Manuscript help, book reviews and author interviews
Chillies and Porridge- Writing Food came to me just at the time when I was starting my regimented diet – post a big fat Punjabi wedding and the festive gluttony of Diwali. Edited by Mita Kapur, founder and CEO of Siyahi, it features essays by some well known writers. Chillies and Porridge celebrates food- food as humble as the ordinary porridge and as crackling as the foreign chilli, which we Indians can’t live without now.
It is interesting how people talk about food even when they are not eating. Many of our happy memories feature food- Mom’s special recipe, Granny’s parshaad, celebrating holi with freshly fried gujjia, chaat the moment one lands in India after a year abroad or graduation dinner at a Michelin starred restaurant!!!
The book features essays by Anita Nair, Avtar Singh, Bachi Karkaria, Bulbul Sharma, Chitrita Banerji, Sumana-Jayaditya-Bikramjit, Floyd Cardoz, Janice Pariat, Jerome Marrel, Jhampan Mookerjee, Kai Friese, Karthika Naïr, Naintara M. Oberoi, Niloufer Ichaporia King, Mamang Dai, Manu Chandra, Nilanjana S. Roy, Rocky and Mayur, Saleem Kidwai, Sidin Vadukut, Srinath Perur, Tara Deshpande and Wendell Rodricks.
Food brings us together as a family, as friends, even as strangers who chance to share a table at a hole in the corner joint; it opens up silences and creates shared moments, some laughter, and then you move on. But you carry the memory within the recesses of your mind, because you bonded over a food-laden table….
This anthology showcases a myriad of food essays strung together by the fragrant cord of flavour. Every essay is passionate and speaks of a distinctive culture. While some stories stimulate the tastebuds and also warm the soul, some pieces contain a plethora of little known food facts from different regions.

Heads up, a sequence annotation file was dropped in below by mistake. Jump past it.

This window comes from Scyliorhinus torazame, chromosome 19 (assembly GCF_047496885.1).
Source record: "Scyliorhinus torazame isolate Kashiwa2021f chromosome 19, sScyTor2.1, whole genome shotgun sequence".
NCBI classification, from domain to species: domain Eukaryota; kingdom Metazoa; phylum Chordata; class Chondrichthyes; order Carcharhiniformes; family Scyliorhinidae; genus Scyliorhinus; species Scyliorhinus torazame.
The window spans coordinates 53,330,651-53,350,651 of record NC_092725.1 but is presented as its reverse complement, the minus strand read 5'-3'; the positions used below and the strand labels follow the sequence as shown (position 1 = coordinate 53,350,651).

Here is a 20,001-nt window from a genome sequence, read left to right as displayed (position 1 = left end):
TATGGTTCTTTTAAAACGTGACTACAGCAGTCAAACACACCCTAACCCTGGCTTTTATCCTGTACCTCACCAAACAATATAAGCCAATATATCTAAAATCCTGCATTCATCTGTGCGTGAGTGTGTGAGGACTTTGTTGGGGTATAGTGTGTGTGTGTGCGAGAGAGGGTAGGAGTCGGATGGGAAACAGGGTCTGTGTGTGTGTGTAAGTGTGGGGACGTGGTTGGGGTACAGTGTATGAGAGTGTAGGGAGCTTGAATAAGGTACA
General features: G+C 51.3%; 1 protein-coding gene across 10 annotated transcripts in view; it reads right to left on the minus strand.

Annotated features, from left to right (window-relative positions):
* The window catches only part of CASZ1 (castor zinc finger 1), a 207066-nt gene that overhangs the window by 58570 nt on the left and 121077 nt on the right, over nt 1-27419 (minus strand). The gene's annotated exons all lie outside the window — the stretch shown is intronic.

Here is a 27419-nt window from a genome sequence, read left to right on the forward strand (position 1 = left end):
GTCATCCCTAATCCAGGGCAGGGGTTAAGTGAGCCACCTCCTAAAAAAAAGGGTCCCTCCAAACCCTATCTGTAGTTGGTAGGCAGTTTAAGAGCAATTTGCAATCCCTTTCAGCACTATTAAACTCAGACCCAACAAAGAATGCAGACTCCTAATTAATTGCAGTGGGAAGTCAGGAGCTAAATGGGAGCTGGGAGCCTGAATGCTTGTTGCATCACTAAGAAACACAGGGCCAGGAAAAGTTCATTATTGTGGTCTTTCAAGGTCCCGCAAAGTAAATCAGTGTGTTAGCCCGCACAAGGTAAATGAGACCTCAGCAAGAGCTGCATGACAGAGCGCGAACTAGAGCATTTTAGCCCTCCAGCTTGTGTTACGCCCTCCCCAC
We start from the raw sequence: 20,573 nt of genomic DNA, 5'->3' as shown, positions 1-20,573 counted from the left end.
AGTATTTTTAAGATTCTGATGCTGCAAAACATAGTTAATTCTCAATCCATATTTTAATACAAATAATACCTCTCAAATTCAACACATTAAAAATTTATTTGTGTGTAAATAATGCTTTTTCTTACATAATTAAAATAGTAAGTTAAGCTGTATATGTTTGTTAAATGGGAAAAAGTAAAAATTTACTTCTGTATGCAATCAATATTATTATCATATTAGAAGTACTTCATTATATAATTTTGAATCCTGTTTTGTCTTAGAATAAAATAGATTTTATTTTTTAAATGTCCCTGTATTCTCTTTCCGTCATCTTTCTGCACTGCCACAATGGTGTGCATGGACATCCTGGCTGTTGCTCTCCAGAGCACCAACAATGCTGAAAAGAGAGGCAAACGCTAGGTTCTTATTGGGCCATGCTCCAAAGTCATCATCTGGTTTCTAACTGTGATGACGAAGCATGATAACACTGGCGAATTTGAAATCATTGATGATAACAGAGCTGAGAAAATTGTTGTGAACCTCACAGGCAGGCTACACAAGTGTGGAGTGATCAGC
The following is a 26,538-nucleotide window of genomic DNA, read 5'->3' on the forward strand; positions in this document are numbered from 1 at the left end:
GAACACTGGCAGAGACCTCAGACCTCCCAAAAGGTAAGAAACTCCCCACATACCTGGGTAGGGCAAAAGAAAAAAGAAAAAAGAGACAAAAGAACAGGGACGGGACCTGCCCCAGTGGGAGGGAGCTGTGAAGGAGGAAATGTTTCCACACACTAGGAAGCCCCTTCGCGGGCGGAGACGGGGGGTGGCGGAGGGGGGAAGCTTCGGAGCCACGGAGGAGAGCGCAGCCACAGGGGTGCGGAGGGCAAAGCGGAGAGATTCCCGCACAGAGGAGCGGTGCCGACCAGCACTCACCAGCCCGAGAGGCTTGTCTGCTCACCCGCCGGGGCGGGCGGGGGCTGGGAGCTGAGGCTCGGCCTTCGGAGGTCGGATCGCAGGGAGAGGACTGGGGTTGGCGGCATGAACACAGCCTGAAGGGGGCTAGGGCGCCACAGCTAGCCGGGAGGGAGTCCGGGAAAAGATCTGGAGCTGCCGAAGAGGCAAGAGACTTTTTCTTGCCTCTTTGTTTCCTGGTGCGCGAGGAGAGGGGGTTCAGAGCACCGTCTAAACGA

According to Avtar Singh, ‘A Delhi morning doesn’t have to be about parathas’. His essay MEMORY’S SAVOUR enunciates the bond between mother and son and their shared love for telor balado – eggs with spicy chilli sauce.
In TIA ROSA, Wendell Rodricks talks about how he learnt the basics of aestheticism in his aunt’s kitchen- his first lesson in subtlety, of flavours and fabrics.
BONGS, BAWAS AND BIGOTRY is Bachi Karkaria’s spunky take on the hypocrisy of communities, as far as food is concerned. Witty yet true, the essay elaborates on how important the link between consumption and passage of food is. Very strongly Bachi points out…..Indians dish up global desi with a vengeance; we are willing and able to work on the wild side when it comes to creating Indi-Other Country Cuisine. But we draw the line at Indo- Other Indian creations. It’s a lakshmana rekha we do not cross…….In this Indian caste system, there’s an ‘untouchable’ strata: OPC, Other People’s Cooking…..
In WALKS WITH LYLA, Niloufer Ichaporia King brings the food markets to life. The tour of the Mumbai markets entices. The same would hold true for any city or town with a varied and mixed heritage.
Rocky and Mayur’s writing speaks of their lifelong friendship and shared food memories……Food always has been about relationships, emotions, memories and about the sheer joy of sharing an experience……. Growing up in a Delhi’s Uday Park, they reminiscence about the times when television viewing was restrictive and unlike today,when electronics keep children confined within their rooms, children from their era bonded over roadside cricket and shared food experiences in each other’s homes.
Every essay speaks from the heart. In FLOYD’S CANTEEN, Floyd Cardoza’s love for fresh local produce brings back the age old philosophy ….cook with what is available in the market that day, no matter what the ingredient is.
Manu Chandra’s COMING FULL CIRCLE shares his food memories with his grandparents and his journey from Delhi to The Culinary Institute of America. What stays with him is what he learnt at his grandparents……… Andaaz is one of the most beautiful word in Indian cooking which can never be quantified. It just happens!
Equally hilarious and introspective is THE THINGS I WILL PUT IN MY MOUTH by Srinath Peru. …it’s silly to define a category as a negative of a smaller category, hence non vegetarian should be referred to as omnivore……The Indian omnivore is the centre of this essay. Srinath talks about how religion, caste, income and moral conscience dictate the food we consume( and sometimes on very specific days without any compromise).
Every essay speaks of food memories and how taste transcends boundaries and times. The writings are interesting and witty and very similar to what all of us may have as our own food memories. Many a times I laughed out loud because my food memories, sensibilities and idiosyncrasies are similar!
A very enjoyable read!!!